The ultimate future of AM radio “will be decided in the market by stations seeking to meet the demands of listeners, as it should be.”
That’s according to FCC Commissioner Michael O’Rielly, who thanked the Association of Federal Communications Consulting Engineers at a Sept. 16 luncheon for its comments in the Commission’s AM Revitalization proceeding while noting that the commission can only do so much in the way of preservation.
“No amount of Commission action or government involvement is going to save the medium from irrelevancy if listeners and advertisers abandon stations, although I don’t see that happening in the immediate term,” he says.
From his conversations with AM radio license holders, that’s exactly how they see it too.
“They just want the Commission to eliminate some of the barriers to competition so they have the tools to win the hearts and minds of listeners and then let the chips fall where they may,” O’Rielly notes.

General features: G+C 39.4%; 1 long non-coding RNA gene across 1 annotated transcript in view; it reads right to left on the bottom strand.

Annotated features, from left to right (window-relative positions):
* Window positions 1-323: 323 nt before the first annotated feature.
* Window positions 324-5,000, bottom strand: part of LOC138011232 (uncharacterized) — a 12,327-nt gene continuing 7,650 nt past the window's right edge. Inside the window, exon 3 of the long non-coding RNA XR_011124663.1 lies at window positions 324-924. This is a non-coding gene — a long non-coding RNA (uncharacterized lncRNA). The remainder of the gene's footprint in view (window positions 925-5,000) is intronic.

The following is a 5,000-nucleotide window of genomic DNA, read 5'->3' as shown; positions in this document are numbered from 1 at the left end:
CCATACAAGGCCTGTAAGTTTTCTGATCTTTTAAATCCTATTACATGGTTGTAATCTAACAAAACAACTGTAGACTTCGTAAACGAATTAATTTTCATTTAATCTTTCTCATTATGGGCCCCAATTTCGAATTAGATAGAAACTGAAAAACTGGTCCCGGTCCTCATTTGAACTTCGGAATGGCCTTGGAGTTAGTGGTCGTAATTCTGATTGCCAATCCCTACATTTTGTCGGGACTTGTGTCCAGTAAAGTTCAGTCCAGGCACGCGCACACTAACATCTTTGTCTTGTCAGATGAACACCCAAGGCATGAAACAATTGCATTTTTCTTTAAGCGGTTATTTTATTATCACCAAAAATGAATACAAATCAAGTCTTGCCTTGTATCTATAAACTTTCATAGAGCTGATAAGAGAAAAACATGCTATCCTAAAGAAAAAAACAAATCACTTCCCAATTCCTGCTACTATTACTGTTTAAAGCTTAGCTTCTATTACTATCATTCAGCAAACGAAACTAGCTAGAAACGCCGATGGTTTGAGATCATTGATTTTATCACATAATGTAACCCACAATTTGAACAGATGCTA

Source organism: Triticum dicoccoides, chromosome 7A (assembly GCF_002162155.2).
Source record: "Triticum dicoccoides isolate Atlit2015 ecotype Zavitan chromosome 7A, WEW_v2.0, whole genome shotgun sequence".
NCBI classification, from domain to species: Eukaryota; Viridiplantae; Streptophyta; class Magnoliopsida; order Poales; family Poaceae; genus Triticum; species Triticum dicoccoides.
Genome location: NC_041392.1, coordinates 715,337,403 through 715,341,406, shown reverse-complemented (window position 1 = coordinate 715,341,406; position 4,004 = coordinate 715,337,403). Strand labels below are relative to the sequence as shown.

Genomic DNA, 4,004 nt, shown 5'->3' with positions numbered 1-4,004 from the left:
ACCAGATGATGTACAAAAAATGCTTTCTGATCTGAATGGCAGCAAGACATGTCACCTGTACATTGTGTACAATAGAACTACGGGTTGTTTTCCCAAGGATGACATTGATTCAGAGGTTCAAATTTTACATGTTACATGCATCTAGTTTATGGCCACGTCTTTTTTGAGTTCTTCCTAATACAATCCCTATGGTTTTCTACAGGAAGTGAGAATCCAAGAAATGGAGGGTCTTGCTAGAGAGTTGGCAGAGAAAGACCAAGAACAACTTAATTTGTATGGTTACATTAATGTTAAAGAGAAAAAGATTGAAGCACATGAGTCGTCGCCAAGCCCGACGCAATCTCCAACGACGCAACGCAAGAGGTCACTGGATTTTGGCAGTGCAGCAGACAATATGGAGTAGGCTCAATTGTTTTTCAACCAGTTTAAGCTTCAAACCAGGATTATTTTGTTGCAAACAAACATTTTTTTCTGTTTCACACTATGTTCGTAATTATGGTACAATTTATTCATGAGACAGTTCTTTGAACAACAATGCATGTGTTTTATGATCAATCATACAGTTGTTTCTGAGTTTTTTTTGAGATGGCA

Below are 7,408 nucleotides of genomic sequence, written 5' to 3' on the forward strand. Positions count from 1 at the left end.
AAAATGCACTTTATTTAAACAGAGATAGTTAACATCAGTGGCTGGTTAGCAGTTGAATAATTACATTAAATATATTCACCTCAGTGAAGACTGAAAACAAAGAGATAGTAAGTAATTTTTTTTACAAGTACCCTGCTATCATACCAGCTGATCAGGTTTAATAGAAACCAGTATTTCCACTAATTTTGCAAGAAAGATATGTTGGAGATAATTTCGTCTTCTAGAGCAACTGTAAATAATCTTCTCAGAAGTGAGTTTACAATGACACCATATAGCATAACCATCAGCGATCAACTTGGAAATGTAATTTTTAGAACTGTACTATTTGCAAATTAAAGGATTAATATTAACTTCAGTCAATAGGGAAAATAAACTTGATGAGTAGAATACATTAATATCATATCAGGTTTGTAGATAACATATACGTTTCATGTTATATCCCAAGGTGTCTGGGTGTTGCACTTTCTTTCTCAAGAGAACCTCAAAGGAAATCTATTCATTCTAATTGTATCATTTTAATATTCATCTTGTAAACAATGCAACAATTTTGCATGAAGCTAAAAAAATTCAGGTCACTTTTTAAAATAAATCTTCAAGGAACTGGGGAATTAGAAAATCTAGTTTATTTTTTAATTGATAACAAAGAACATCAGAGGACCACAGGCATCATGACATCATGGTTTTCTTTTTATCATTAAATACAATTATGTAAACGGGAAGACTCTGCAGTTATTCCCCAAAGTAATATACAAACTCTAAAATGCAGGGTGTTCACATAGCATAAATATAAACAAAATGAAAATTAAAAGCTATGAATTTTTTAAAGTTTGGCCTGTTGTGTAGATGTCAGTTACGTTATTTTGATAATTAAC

The FCC moved to a First Report and Order nearly a year ago on the proceeding, and he says that “after a lot of consternation, we were finally able to reach accord and provide many AM radio stations with new options to compete in the ever changing marketplace.”
O’Rielly says the order “provided multiple windows for AM broadcasters to relocate FM translator stations in order to rebroadcast AM signals, and many of the broadcasters have been taking advantage of the opportunity.”
He is also carefully considering an FCC proposal to reduce the protected daytime primary service contour for certain AM stations. “Of course, when doing so, the actual areas and levels of additional interference are of primary interest,” O’Rielly says. “Your comments succinctly and fully explain the differences between areas of contour overlap and areas of interference in a very helpful way.”